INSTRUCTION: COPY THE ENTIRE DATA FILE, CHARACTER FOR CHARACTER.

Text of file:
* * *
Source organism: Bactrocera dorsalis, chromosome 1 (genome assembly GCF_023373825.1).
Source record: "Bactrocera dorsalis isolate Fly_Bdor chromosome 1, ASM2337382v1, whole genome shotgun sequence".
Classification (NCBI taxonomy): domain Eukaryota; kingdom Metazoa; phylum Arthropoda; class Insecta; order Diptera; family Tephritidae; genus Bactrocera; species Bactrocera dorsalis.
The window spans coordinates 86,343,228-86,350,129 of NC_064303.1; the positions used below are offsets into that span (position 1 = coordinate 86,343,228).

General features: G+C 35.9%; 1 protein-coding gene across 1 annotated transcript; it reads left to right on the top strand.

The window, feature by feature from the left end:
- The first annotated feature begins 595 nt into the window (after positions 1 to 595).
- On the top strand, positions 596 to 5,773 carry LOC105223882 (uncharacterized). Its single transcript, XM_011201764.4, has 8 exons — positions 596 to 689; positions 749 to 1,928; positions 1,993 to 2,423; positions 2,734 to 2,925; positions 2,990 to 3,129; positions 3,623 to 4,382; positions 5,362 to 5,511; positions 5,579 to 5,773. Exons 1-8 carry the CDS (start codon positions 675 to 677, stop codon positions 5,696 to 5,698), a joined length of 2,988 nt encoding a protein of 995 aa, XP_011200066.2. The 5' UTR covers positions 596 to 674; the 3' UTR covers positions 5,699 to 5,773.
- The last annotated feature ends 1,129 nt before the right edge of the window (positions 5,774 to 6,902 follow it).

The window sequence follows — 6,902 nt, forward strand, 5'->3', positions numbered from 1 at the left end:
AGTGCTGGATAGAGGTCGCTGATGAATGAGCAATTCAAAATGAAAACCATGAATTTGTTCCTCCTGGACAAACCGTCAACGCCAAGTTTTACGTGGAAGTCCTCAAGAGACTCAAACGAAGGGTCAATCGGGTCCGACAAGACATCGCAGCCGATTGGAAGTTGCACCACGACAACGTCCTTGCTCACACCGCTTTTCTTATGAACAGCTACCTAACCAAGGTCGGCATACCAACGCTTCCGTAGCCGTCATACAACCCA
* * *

Source organism: Bactrocera dorsalis, chromosome 1 (genome assembly GCF_023373825.1).
Source record: "Bactrocera dorsalis isolate Fly_Bdor chromosome 1, ASM2337382v1, whole genome shotgun sequence".
Classification (NCBI taxonomy): domain Eukaryota; kingdom Metazoa; phylum Arthropoda; class Insecta; order Diptera; family Tephritidae; genus Bactrocera; species Bactrocera dorsalis.
The window spans coordinates 86,343,228-86,350,129 of NC_064303.1; the positions used below are offsets into that span (position 1 = coordinate 86,343,228).

General features: G+C 35.9%; 1 protein-coding gene across 1 annotated transcript; it reads left to right on the top strand.

The window, feature by feature from the left end:
- The first annotated feature begins 595 nt into the window (after positions 1 to 595).
- On the top strand, positions 596 to 5,773 carry LOC105223882 (uncharacterized). Its single transcript, XM_011201764.4, has 8 exons — positions 596 to 689; positions 749 to 1,928; positions 1,993 to 2,423; positions 2,734 to 2,925; positions 2,990 to 3,129; positions 3,623 to 4,382; positions 5,362 to 5,511; positions 5,579 to 5,773. Exons 1-8 carry the CDS (start codon positions 675 to 677, stop codon positions 5,696 to 5,698), a joined length of 2,988 nt encoding a protein of 995 aa, XP_011200066.2. The 5' UTR covers positions 596 to 674; the 3' UTR covers positions 5,699 to 5,773.
- The last annotated feature ends 1,129 nt before the right edge of the window (positions 5,774 to 6,902 follow it).

The window sequence follows — 6,902 nt, forward strand, 5'->3', positions numbered from 1 at the left end:
AGTGCTGGATAGAGGTCGCTGATGAATGAGCAATTCAAAATGAAAACCATGAATTTGTTCCTCCTGGACAAACCGTCAACGCCAAGTTTTACGTGGAAGTCCTCAAGAGACTCAAACGAAGGGTCAATCGGGTCCGACAAGACATCGCAGCCGATTGGAAGTTGCACCACGACAACGTCCTTGCTCACACCGCTTTTCTTATGAACAGCTACCTAACCAAGGTCGGCATACCAACGCTTCCGTAGCCGTCATACAACCCA